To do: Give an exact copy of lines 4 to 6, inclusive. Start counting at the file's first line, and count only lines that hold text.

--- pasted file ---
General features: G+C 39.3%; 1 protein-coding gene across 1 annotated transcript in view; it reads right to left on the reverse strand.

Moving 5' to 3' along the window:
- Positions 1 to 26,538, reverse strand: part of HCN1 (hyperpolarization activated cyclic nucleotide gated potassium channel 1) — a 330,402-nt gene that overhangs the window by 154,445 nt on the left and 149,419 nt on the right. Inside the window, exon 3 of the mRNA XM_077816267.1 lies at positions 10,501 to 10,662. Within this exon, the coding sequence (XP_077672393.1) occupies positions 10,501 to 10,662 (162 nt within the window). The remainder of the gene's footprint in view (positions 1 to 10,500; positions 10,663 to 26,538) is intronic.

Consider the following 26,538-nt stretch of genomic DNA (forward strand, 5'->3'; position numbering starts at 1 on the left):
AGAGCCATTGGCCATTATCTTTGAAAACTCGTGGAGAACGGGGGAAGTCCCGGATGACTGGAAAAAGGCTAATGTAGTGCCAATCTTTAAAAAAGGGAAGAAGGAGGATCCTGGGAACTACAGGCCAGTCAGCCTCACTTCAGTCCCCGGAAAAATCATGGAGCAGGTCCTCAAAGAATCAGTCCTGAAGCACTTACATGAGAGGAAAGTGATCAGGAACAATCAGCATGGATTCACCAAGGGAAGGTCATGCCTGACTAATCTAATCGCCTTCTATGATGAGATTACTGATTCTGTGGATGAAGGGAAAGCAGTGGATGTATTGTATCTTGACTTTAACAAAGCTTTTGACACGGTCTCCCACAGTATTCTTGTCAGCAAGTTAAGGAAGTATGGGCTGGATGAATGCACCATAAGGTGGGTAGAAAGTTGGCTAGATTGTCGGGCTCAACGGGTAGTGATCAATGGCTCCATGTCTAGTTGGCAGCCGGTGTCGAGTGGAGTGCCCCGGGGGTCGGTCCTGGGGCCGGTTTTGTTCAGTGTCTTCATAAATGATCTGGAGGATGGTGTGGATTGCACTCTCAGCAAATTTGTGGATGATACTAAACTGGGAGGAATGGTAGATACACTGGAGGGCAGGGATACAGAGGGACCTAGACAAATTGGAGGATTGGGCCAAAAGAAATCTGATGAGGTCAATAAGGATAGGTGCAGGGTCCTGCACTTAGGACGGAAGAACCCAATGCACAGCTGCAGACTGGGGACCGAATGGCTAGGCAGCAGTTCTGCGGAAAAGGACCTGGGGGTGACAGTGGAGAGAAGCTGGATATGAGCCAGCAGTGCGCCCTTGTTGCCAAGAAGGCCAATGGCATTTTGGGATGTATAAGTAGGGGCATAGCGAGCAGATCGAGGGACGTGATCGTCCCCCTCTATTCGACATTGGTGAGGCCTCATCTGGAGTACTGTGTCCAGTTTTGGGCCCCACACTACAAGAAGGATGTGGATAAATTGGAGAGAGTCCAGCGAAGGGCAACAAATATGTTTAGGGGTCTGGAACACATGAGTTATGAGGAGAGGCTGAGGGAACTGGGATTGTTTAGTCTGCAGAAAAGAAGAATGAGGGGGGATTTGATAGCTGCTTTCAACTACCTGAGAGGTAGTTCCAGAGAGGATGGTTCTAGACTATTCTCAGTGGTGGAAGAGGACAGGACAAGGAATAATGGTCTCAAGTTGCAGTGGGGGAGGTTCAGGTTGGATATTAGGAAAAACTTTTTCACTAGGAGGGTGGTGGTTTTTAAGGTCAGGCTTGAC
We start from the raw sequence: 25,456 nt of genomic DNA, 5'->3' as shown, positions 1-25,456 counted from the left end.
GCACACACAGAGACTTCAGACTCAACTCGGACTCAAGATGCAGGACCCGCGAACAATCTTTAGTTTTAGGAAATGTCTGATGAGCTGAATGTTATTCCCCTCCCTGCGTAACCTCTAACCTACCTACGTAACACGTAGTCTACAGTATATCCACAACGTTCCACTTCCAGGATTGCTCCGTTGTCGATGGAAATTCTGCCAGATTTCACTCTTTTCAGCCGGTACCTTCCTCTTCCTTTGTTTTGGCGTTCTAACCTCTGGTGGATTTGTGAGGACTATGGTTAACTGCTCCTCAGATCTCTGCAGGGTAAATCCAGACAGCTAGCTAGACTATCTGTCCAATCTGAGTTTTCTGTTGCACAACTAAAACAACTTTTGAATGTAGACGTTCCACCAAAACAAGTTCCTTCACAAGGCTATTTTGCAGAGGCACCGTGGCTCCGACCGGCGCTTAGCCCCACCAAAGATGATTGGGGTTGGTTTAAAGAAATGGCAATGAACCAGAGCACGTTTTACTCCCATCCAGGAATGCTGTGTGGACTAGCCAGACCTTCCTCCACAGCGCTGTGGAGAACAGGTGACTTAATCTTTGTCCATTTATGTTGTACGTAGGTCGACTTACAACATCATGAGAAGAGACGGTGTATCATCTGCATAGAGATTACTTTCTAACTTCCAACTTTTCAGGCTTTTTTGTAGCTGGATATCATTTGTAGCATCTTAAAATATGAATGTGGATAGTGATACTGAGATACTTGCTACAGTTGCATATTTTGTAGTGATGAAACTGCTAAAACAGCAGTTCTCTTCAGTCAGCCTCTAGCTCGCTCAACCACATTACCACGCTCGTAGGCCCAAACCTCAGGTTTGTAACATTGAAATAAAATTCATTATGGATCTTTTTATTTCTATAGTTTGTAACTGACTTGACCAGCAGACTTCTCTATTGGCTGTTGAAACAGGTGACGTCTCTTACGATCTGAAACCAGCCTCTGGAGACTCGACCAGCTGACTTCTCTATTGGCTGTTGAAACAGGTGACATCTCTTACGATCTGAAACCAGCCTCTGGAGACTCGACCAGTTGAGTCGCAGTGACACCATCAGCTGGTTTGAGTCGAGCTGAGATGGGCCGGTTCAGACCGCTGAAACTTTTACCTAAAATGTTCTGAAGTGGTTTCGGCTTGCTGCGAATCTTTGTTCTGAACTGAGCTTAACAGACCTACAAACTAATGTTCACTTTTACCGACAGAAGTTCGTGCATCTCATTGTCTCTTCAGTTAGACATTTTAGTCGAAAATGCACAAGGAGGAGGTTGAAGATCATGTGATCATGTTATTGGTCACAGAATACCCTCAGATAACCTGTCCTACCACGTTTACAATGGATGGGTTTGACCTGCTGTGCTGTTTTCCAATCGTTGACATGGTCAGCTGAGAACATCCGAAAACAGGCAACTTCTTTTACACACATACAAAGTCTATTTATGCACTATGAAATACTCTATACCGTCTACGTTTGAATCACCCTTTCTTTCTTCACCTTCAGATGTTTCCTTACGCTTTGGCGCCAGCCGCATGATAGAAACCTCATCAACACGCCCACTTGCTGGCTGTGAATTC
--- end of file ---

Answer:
Consider the following 26,538-nt stretch of genomic DNA (forward strand, 5'->3'; position numbering starts at 1 on the left):
AGAGCCATTGGCCATTATCTTTGAAAACTCGTGGAGAACGGGGGAAGTCCCGGATGACTGGAAAAAGGCTAATGTAGTGCCAATCTTTAAAAAAGGGAAGAAGGAGGATCCTGGGAACTACAGGCCAGTCAGCCTCACTTCAGTCCCCGGAAAAATCATGGAGCAGGTCCTCAAAGAATCAGTCCTGAAGCACTTACATGAGAGGAAAGTGATCAGGAACAATCAGCATGGATTCACCAAGGGAAGGTCATGCCTGACTAATCTAATCGCCTTCTATGATGAGATTACTGATTCTGTGGATGAAGGGAAAGCAGTGGATGTATTGTATCTTGACTTTAACAAAGCTTTTGACACGGTCTCCCACAGTATTCTTGTCAGCAAGTTAAGGAAGTATGGGCTGGATGAATGCACCATAAGGTGGGTAGAAAGTTGGCTAGATTGTCGGGCTCAACGGGTAGTGATCAATGGCTCCATGTCTAGTTGGCAGCCGGTGTCGAGTGGAGTGCCCCGGGGGTCGGTCCTGGGGCCGGTTTTGTTCAGTGTCTTCATAAATGATCTGGAGGATGGTGTGGATTGCACTCTCAGCAAATTTGTGGATGATACTAAACTGGGAGGAATGGTAGATACACTGGAGGGCAGGGATACAGAGGGACCTAGACAAATTGGAGGATTGGGCCAAAAGAAATCTGATGAGGTCAATAAGGATAGGTGCAGGGTCCTGCACTTAGGACGGAAGAACCCAATGCACAGCTGCAGACTGGGGACCGAATGGCTAGGCAGCAGTTCTGCGGAAAAGGACCTGGGGGTGACAGTGGAGAGAAGCTGGATATGAGCCAGCAGTGCGCCCTTGTTGCCAAGAAGGCCAATGGCATTTTGGGATGTATAAGTAGGGGCATAGCGAGCAGATCGAGGGACGTGATCGTCCCCCTCTATTCGACATTGGTGAGGCCTCATCTGGAGTACTGTGTCCAGTTTTGGGCCCCACACTACAAGAAGGATGTGGATAAATTGGAGAGAGTCCAGCGAAGGGCAACAAATATGTTTAGGGGTCTGGAACACATGAGTTATGAGGAGAGGCTGAGGGAACTGGGATTGTTTAGTCTGCAGAAAAGAAGAATGAGGGGGGATTTGATAGCTGCTTTCAACTACCTGAGAGGTAGTTCCAGAGAGGATGGTTCTAGACTATTCTCAGTGGTGGAAGAGGACAGGACAAGGAATAATGGTCTCAAGTTGCAGTGGGGGAGGTTCAGGTTGGATATTAGGAAAAACTTTTTCACTAGGAGGGTGGTGGTTTTTAAGGTCAGGCTTGAC
We start from the raw sequence: 25,456 nt of genomic DNA, 5'->3' as shown, positions 1-25,456 counted from the left end.